Monica Beckwith: As mentioned in the
generations section above, most applications have shown that weak generational hypothesis works and provides us with better throughput. In ZGC’s case without generations, its throughput can suffer a lot and many-a-times there can be bloating with respect to footprint or CPU utilization. With generations and with separate mark and compact for the young generation, Z GC not only saves on its footprint but also can achieve better throughput without increasing application pause times – which is currently in sub-milliseconds
Dreamix: You mention a default “out of the box” garbage collector that works for average or even above-average users in one of your previous interviews. How hard is it to achieve this?
Monica Beckwith: Yes, I was talking about how the garbage collector has every information on your workload that
it may need to adapt to the nuances and changing patterns of your workload.
To make a GC adaptable we need to understand what we need to optimize and how – so let’s take a brief look at both. Note that below I am specifically talking about the tracing and moving / compacting collectors that we have in OpenJDK –
What needs optimizing?
For a well-designed copying/moving/compacting garbage collector, when you profile/look at the logs, you will find that that majority of the resources are consumed by the GC when it’s doing the live object move/copy. This phase also causes a lot of disruption (with respect to generational GC upkeep and polluting the hardware caches, etc.). No matter the type of GC or the workload, the GC’s job is to try to keep this move/copy to be as little as possible and do the work as late as possible so that the GC can mostly stay out of the way of the application.
How do we achieve that?
We need to have a support system comprising of 3 things: adaptive reactions, near real- time predictions and fast recovery. Let me explain each in detail:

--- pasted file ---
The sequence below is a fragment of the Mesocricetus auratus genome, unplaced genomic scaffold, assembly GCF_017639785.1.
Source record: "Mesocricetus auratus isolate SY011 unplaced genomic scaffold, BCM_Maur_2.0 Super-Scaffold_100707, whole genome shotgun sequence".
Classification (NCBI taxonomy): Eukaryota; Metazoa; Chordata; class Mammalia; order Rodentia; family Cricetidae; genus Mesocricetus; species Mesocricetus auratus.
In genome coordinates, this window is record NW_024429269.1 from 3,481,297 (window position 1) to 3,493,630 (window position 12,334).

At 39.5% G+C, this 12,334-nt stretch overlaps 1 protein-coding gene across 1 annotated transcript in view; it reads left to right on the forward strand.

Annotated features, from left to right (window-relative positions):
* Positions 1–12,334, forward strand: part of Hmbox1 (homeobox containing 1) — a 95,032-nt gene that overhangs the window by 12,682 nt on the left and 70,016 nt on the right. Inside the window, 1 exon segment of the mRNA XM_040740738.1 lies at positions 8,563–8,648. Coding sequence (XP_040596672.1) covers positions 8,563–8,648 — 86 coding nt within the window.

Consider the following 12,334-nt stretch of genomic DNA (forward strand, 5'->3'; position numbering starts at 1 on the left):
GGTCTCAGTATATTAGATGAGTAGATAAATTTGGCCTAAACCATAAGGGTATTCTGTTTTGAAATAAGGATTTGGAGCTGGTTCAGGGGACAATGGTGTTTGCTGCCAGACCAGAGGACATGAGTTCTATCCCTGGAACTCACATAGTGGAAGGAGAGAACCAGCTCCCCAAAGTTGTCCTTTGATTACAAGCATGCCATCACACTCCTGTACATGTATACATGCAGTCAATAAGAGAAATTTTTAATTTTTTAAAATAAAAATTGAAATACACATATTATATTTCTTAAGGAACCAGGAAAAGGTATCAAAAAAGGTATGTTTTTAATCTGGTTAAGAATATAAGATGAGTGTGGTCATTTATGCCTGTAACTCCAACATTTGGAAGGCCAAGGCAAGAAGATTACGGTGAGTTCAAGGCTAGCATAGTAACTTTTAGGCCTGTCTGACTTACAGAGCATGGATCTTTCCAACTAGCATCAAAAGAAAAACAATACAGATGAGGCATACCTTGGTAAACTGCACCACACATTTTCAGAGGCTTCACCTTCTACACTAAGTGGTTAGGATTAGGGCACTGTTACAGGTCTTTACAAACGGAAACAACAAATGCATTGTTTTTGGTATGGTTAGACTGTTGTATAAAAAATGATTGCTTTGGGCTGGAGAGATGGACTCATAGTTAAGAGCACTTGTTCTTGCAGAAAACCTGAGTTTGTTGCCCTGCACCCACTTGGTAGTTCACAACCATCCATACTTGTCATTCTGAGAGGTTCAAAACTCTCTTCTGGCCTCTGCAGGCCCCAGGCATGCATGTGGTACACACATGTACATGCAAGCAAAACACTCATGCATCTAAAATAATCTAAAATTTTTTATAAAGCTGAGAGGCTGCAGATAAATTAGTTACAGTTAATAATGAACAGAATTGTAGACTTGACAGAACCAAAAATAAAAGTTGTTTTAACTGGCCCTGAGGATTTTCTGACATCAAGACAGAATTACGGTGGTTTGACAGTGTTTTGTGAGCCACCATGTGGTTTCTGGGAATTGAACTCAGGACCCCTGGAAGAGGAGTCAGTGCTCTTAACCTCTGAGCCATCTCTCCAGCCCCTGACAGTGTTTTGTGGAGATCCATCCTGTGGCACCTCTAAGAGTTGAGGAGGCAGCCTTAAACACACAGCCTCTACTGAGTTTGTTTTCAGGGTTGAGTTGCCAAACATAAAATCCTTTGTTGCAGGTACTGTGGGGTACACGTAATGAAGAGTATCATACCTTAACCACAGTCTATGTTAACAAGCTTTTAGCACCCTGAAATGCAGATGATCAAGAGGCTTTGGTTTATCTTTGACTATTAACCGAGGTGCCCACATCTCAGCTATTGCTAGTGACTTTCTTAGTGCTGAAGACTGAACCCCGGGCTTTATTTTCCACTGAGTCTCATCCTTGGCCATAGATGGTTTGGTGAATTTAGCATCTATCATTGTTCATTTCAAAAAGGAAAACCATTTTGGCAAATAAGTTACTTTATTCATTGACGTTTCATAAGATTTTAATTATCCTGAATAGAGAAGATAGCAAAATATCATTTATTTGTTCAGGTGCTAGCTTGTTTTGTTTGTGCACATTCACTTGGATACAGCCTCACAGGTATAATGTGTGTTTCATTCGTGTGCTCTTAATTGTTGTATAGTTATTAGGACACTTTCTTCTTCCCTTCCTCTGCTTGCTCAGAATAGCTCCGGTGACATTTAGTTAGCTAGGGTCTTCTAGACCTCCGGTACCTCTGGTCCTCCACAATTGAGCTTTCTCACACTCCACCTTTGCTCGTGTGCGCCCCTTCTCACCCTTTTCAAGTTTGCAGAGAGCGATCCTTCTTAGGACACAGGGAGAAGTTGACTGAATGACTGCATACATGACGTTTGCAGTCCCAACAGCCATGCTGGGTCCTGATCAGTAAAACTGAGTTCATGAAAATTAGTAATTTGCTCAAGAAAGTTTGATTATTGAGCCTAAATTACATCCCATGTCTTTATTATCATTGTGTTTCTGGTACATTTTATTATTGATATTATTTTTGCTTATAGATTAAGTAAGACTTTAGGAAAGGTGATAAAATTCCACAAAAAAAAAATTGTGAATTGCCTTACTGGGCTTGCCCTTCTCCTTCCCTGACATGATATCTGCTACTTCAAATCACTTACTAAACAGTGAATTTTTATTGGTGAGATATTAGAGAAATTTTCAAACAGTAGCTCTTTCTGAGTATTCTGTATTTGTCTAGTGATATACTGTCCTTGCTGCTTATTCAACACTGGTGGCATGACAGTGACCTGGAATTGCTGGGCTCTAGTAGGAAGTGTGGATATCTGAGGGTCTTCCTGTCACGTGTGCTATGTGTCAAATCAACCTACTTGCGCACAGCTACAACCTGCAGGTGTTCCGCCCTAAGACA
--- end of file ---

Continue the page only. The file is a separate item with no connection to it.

– A GC is mostly reactive, even if it has some operations/cycles that are called “proactive” or “pre-emptive” it’s nothing but the GC reacting to the thresholds we have set within the GC. If we make these thresholds adaptive, then the GC’s reactions will be adaptive as well.
– Next comes the prediction logic – if the logic considers the real time density of the data structures that need to be processed and can affect the GC cycles by appropriately budgeting and triggering cycles as needed as well as abort or curtail a cycle as needed, then we can get real-time predictions and take advantage of them
– Lastly, all GCs should have the ability to fail fast by either gracefully “degrading” aka pushing back on the application or enlisting the application to help or have a fallback for failures. Both the “degradation” or the fallback procedures should provide quick recovery to the collector to get back on top of its work.
Our current default (since JDK 9) for OpenJDK is G1 GC. The OpenJDK engineers have made great improvements to the adaptability of G1. Thomas Schatzl has a few great write ups on these improvements, and I did a few presentations back in 2020 on the same. Look for “Have You Really Taken the Time to Know Me? – A G1 GC Saga” online or on my SlideShare. With the improvements, I have noticed that in JDK 17, G1 is reacting well to many applications. I have also noticed that fallback evacuation failures are not that expensive in G1 anymore. Kudos to the G1 team.
Dreamix: After a long time with G1 GC now we have Z GC as well. What are the main differences between these two?
Monica Beckwith: Z GC takes concurrency to the next level. Almost all the work that G1 did in a parallel, stop-the-